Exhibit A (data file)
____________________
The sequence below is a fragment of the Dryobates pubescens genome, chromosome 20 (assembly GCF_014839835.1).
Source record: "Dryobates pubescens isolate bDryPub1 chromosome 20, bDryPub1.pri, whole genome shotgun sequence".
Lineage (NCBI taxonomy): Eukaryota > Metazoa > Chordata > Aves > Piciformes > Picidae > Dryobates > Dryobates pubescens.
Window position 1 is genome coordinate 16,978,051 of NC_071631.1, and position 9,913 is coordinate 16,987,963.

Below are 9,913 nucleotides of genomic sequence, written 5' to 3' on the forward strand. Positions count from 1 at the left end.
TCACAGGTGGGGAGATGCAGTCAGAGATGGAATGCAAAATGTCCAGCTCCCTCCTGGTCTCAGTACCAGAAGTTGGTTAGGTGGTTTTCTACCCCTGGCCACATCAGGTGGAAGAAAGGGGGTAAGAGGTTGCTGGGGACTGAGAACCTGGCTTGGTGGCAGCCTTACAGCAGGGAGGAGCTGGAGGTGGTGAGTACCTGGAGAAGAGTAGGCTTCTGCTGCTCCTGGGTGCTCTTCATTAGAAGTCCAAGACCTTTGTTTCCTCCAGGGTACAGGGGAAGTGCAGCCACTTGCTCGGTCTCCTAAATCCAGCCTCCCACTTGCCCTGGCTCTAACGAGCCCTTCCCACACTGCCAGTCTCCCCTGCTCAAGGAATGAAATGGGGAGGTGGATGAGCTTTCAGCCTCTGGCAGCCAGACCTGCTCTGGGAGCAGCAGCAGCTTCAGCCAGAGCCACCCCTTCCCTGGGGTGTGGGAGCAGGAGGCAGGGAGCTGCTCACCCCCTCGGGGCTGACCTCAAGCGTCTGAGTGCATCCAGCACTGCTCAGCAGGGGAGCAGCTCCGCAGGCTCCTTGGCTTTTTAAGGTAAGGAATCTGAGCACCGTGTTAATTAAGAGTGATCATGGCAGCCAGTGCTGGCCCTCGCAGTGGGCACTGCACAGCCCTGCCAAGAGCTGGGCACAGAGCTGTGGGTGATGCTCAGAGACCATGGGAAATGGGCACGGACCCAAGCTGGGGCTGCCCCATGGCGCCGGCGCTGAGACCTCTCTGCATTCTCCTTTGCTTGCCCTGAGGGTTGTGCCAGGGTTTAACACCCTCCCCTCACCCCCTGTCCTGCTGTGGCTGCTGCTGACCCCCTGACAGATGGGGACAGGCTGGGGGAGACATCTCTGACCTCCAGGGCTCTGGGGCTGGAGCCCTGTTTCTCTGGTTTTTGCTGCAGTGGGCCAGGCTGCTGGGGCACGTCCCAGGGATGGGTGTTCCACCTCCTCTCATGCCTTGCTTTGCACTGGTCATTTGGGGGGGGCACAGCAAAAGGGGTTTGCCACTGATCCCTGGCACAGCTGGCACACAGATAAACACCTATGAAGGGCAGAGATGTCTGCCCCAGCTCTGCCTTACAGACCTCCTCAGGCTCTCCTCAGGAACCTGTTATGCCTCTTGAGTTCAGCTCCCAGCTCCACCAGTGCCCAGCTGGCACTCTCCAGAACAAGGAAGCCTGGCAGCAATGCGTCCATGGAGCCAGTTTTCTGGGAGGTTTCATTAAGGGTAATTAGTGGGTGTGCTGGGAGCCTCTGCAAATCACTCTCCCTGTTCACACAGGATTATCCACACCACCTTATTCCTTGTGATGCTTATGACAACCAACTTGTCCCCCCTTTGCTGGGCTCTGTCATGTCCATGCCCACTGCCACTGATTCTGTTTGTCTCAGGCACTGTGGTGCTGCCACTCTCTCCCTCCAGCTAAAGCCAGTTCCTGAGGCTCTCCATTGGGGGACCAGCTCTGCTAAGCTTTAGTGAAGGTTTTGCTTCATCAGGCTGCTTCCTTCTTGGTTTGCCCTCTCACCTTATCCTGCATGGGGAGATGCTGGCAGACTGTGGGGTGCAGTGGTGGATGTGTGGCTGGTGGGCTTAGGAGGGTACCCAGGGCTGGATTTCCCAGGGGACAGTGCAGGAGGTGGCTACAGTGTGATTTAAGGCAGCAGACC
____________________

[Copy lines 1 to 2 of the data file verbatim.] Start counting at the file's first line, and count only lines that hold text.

The sequence below is a fragment of the Dryobates pubescens genome, chromosome 20 (assembly GCF_014839835.1).
Source record: "Dryobates pubescens isolate bDryPub1 chromosome 20, bDryPub1.pri, whole genome shotgun sequence".